PLANT CITY — On June 5, 2004, a convoy of trucks came under attack outside Baghdad International Airport.
Among those killed was Chris Neidrich, 23, of Palm Harbor. The former naval officer worked for Critical Intervention Services, a Clearwater security company.
Neidrich's family needed a pastor.
Michael Middlebrooks, a security executive for TECO Energy who was studying for the ministry, stepped forward. Mr. Middlebrooks often stopped by Critical Intervention Services, which handles security for TECO's power plants. Though he did not know Neidrich and was not yet ordained, Mr. Middlebrooks conducted the funeral service, his first service as a pastor.
He would be ordained as a Baptist minister in 2005, and go on to lead three other churches through transitions before settling in as the pastor of Springhead Baptist Church in Plant City.
Mr. Middlebrooks, who continued to work full time at TECO while counseling its employees for free or visiting them in hospitals, died April 12 in North Carolina of congestive heart failure. He was 48.
A third-generation Plant City native from an agricultural family, Mr. Middlebrooks walked on the wild side as a teenager — sort of. He hid the church candelabra. He toilet-papered yards.
"About half my dates fell through because he was on restriction," said his wife, Tanya Middlebrooks, 48. They met in the Plant City High School band. She remembers him as "a chubby redneck" with a personality as loud as his trumpet.
After high school, he got a job reading meters at TECO. About 10 years ago he began studying for the ministry through the Southern Baptist Convention. Mr. Middlebrooks worked both careers simultaneously, seeking out the sick and taking calls in the middle of the night.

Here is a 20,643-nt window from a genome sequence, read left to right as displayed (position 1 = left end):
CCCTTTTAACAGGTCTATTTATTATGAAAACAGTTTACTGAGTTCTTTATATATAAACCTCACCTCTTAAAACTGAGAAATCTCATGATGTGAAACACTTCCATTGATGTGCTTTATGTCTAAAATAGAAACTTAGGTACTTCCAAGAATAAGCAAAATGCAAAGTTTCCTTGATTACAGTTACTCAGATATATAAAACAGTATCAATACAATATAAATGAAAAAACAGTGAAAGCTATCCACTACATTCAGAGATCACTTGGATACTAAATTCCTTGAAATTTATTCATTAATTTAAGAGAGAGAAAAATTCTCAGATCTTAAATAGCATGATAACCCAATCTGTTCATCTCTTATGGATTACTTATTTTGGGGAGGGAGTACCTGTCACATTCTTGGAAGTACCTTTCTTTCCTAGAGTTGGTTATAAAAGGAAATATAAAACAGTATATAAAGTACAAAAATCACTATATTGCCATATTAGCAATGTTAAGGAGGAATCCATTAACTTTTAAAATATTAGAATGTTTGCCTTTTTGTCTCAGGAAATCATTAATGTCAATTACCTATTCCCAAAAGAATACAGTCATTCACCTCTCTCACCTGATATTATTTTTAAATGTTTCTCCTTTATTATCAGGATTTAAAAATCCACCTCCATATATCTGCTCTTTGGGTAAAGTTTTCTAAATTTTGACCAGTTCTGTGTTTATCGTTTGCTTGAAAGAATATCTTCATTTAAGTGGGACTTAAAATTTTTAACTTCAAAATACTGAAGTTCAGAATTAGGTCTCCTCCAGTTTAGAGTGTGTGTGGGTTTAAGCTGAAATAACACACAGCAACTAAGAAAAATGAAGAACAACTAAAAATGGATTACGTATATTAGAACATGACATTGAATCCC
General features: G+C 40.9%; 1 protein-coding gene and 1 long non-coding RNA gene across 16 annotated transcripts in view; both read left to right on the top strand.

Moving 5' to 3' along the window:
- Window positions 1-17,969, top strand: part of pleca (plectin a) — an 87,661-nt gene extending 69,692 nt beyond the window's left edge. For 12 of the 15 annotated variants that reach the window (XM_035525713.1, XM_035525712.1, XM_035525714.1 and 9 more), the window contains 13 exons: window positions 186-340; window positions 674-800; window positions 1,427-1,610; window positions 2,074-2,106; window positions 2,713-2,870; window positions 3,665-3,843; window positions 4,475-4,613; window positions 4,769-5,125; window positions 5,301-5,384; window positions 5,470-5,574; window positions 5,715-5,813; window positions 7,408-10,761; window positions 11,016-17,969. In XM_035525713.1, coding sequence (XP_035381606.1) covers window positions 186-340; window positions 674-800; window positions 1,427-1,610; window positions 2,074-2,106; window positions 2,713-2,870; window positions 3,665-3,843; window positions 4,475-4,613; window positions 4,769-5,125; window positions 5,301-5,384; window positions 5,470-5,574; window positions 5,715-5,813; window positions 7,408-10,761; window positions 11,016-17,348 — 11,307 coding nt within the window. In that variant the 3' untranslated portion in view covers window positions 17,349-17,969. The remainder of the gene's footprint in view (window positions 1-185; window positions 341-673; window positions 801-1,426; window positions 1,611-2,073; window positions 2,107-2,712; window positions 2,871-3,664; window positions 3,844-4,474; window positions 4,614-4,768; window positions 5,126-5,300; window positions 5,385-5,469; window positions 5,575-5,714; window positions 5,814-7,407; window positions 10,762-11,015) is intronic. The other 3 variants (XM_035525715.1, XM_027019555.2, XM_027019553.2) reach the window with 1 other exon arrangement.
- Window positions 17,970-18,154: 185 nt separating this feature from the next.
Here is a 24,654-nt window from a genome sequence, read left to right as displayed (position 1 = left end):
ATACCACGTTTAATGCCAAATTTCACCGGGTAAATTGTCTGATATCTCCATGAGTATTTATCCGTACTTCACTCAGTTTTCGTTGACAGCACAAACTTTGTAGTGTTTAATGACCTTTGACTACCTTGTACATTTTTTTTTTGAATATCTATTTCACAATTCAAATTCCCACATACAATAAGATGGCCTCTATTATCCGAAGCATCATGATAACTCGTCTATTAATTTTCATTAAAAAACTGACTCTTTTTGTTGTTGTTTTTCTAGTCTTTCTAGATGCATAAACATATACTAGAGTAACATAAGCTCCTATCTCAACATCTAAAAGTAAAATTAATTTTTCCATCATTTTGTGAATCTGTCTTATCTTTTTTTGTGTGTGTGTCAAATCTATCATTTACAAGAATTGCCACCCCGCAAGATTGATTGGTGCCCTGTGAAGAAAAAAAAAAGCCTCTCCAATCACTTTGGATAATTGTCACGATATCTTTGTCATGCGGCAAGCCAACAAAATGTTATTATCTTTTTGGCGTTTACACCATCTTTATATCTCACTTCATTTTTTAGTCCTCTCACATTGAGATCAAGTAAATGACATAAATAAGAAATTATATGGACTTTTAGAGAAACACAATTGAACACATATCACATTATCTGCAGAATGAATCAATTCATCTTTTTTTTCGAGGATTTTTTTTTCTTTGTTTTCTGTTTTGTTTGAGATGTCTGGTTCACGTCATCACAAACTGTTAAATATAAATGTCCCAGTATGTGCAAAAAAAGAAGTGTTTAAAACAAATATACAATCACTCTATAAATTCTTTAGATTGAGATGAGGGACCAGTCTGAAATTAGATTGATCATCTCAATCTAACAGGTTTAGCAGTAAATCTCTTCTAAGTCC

He also ate fried-chicken breakfasts and struggled with weight.
The couple traveled to Havelock, N.C., two weeks ago to visit their daughter, Nikki, who was due to give birth in seven weeks. They learned en route that the baby had been born prematurely.
Braden Clink weighed 4 pounds, 5 ounces. Mr. Middlebrooks couldn't hold him but got to touch the incubator. The next afternoon he came down with what the family thought was pneumonia.
Doctors in New Bern, N.C., discovered a weakening heart not strong enough to survive bypass surgery. Mr. Middlebrooks died at 12:20 a.m. Easter Sunday.
At a viewing Thursday, well-wishers stretched one block outside Hopewell Funeral Home, which estimated a crowd of nearly 1,200. The two-hour event stretched to five.
Funeral home employees took guest books outside to visitors, some of whom had waited in line for 21/2 hours, offering them a chance to sign the books and go home.
Most insisted on staying.
Andrew Meacham can be reached at (727) 892-2248 or [email protected]